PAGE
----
Those of us in the know have a duty to warn our family and friends and anyone we can to prepare for the tough times ahead, pull in the belts and relinquish debt if we can. As with the carry trade and sub-prime margin calls, everyone wanting to suddenly reduce debt here in Australia will begin to unwind together and sadly it also will be when it is too late.

No need to repeat, you're preaching to the converted. After the way the post was introduced I was expecting some grand revelation. I was disappointed by the time I got to the end of it. I had assumed ( perhaps wrongly) that everything in the opening post was well known and didn't need repeating.

Falling short in the sense that it makes some rather sweeping generalizations without much support except for personal opinion.
 

explod

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No need to repeat, you're preaching to the converted. After the way the post was introduced I was expecting some grand revelation. I was disappointed by the time I got to the end of it. I had assumed ( perhaps wrongly) that everything in the opening post was well known and didn't need repeating.

Falling short in the sense that it makes some rather sweeping generalizations without much support except for personal opinion.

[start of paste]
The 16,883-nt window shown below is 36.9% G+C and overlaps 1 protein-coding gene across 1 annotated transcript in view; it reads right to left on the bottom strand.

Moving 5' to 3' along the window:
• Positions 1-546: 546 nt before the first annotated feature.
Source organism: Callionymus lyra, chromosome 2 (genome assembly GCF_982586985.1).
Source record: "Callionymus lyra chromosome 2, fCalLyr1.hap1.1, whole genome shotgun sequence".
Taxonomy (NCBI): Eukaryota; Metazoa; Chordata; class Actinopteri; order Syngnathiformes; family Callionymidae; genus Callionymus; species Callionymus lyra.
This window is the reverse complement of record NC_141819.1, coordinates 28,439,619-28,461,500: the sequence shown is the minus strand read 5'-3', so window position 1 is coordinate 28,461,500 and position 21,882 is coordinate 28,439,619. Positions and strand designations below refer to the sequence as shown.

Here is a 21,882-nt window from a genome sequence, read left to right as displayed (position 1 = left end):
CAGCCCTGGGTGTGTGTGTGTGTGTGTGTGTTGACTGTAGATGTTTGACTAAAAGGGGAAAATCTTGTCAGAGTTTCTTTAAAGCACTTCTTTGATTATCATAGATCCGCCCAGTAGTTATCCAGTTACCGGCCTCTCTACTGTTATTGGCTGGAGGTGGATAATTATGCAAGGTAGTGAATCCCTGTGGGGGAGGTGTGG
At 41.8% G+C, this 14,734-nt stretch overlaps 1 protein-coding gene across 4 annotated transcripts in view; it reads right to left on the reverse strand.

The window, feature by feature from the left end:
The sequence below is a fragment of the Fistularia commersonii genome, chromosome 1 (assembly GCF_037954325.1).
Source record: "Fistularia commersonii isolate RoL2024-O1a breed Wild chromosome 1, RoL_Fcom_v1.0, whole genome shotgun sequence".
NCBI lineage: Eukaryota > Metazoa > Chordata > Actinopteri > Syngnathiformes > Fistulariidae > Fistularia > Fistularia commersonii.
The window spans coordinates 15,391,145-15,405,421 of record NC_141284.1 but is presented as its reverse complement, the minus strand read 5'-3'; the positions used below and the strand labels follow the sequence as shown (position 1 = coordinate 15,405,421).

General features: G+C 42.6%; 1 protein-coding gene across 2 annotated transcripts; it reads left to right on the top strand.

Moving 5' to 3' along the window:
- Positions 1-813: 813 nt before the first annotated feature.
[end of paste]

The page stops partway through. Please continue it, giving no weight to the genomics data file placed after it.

Agreed a bit wild. There is a lot of fear and uncertainty about. In that light it is hard to keep emotion out and remain objective. Nothing personal meant.

Perhaps we need look more at what we can do to insulate ourselves and families, but too late tonight after a big day for me
 
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I have read elsewhere that when taxi drivers give share tips be fearful.

I am starting to think that when stock forum posters give economic analysis quoting Economic 101 then be optimistic.

Nobody knows what is going to happen in the next six months. Uncertainty causes the market to swing on its rusty hinges. Why else would the Dow tank 280 points when...wait for it...consumer confidence is 'measured' and found to be lower in the wake of a month of headlines of impending economic doom. Talk about a self fulfilling prophecy.

Other investors are hell.
 

wayneL

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I have read elsewhere that when taxi drivers give share tips be fearful.